GREELEY, Colo. - Robin and George Cheesman have been married for 43 years and do their best to take care of each other. A few months ago, George had a close call.

"He had a COPD (Chronic obstructive pulmonary disease) exacerbation. He wasn't breathing. I went and found him not breathing in bed and had to pull him down onto the floor and do CPR, call 911 and get him to the hospital. They put him on a ventilator. He was in the hospital in intensive care for eight days on a respirator," said Robin.

Since being released from the hospital, he has a long list of necessary prescription medication, but the Cheesmans are having a difficult time finding even commonly prescribed medicines.

"We call the pharmacy and they just basically told us they don't have any, and that they would look around and see if another UCHealth pharmacy had it," said Robin who explained even calling around to other pharmacies like Walgreens or King Soopers, didn't immediately solve the problem. After making several calls they were able to track down what George needed across different pharmacies.

"We went to Fort Collins which is 30 minutes away. We went to Loveland which is 30 minutes. Last week, I ended up driving up to Eaton," Robin said.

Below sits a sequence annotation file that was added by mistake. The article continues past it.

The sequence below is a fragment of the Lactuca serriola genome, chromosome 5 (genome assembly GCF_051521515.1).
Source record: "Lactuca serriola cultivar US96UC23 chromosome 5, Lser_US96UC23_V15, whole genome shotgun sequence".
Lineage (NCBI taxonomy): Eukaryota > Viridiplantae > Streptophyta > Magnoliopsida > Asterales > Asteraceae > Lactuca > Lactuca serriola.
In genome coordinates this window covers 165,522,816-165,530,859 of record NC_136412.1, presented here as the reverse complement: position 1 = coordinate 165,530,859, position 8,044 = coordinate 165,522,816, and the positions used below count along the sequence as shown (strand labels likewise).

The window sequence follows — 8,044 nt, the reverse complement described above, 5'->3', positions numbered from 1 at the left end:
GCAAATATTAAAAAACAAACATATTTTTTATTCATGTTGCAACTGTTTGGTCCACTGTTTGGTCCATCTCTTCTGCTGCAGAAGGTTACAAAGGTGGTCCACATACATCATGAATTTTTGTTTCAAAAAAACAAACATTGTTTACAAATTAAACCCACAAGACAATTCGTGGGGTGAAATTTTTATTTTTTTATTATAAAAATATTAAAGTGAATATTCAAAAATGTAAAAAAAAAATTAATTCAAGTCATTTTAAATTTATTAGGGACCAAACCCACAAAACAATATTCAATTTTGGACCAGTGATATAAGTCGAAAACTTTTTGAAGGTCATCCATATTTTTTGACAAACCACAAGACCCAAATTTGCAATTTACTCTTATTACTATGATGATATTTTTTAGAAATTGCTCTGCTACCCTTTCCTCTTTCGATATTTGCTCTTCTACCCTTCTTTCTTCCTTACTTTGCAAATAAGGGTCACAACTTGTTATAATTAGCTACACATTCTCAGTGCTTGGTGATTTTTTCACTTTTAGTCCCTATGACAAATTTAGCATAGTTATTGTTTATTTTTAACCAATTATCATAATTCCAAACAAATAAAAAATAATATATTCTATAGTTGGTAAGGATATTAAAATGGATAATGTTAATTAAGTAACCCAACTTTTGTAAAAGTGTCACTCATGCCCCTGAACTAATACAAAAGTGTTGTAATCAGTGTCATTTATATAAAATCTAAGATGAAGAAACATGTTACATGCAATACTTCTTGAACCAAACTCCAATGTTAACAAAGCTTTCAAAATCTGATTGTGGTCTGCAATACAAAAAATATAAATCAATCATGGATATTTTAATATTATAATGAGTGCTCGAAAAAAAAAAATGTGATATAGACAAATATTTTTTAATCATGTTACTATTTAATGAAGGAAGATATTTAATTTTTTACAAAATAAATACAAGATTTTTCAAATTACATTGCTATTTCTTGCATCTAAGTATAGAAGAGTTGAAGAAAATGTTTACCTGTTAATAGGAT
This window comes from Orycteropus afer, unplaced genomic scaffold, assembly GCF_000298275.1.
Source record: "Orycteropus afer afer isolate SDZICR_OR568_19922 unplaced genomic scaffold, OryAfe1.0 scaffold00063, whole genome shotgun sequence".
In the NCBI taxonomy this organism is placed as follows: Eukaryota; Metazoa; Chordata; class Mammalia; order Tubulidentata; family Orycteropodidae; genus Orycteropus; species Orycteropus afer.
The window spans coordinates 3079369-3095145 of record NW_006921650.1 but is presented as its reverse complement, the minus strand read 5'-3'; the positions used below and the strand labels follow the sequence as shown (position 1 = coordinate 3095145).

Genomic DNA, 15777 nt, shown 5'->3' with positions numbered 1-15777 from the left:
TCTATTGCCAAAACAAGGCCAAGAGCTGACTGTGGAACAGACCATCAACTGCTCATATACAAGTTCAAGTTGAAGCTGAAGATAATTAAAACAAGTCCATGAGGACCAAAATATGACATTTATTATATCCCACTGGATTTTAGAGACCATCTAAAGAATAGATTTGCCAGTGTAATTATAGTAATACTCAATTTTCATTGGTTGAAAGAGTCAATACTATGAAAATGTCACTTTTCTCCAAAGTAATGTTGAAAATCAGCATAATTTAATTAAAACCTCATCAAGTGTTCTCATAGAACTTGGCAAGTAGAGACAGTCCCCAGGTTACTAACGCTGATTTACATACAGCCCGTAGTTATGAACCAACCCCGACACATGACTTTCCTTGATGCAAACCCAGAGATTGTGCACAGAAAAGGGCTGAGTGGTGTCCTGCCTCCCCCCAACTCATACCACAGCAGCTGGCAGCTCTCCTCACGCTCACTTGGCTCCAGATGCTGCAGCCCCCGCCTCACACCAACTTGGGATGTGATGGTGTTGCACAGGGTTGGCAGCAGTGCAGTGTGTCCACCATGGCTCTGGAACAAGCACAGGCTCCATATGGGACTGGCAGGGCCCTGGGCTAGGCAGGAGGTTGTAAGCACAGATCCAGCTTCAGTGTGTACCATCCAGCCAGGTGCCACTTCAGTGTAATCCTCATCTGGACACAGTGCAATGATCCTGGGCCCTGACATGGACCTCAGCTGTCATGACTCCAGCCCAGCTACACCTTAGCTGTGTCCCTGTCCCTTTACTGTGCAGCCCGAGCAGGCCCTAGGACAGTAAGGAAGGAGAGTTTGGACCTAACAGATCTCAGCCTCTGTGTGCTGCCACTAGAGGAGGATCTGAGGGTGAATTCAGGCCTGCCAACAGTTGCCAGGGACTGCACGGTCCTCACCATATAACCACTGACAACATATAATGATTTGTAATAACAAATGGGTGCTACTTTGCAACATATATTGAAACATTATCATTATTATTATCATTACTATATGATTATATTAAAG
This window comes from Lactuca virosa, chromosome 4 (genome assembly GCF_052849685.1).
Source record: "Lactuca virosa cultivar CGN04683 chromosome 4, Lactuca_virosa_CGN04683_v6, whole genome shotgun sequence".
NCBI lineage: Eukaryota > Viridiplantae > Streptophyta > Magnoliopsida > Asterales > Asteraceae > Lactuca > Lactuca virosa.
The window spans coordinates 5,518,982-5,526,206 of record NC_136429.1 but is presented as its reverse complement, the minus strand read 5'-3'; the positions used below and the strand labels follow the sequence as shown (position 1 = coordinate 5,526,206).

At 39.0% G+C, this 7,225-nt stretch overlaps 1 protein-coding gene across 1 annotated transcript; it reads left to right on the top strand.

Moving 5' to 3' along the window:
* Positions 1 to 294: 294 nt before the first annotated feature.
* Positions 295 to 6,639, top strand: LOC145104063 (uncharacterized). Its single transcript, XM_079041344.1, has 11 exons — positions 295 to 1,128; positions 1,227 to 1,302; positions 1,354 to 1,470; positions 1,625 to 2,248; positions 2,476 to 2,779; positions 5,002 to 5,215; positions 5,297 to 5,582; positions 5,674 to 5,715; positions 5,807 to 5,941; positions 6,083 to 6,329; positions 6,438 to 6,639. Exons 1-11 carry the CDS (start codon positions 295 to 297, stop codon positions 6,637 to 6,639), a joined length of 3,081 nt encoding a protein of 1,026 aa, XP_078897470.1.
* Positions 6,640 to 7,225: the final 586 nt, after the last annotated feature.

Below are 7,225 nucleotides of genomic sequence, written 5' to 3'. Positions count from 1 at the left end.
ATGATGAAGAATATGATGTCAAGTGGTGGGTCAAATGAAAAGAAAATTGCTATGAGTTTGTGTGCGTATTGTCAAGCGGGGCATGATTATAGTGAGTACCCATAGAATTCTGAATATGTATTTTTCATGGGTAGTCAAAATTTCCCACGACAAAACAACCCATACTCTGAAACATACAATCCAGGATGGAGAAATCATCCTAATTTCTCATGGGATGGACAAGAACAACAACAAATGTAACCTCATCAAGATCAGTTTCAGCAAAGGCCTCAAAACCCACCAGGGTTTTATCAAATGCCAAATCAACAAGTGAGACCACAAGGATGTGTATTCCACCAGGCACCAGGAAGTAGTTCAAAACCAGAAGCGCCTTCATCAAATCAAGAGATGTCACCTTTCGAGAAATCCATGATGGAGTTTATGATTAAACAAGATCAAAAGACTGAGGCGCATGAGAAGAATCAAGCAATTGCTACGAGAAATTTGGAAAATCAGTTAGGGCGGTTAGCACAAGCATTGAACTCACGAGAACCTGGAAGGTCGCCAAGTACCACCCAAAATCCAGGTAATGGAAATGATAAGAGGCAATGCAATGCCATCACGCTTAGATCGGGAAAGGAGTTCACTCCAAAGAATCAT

A Senate Committee report released this year showed new drug shortages in the United States increased nearly 30% between 2021 and 2022.

The U.S. Food & Drug Administration has a search tool that allows you to look up a medication and see information related to the shortage. Depending on the drug, ingredient shortage, a major manufacturer discontinuing a drug, or increase in demand can contribute to a medication shortage.

The FDA identifies discontinuations as one major reason for drug shortages. The FDA cannot require a company to continue making a drug that the company is discontinuing. Other companies can't always increase their production of the drug quick enough to meet current demand.

"We're fighting for George's life. He had an exacerbation that made him not breathe, and I had to give him CPR, and it was the most traumatic thing that's ever happened to us. Now we just want a chance for him to live and to use all of this resources that we have available to us," said Robin.

The Cheesmans want to warn other families to make sure they call pharmacies early and plan ahead just incase they have difficulty tracking down their medications.

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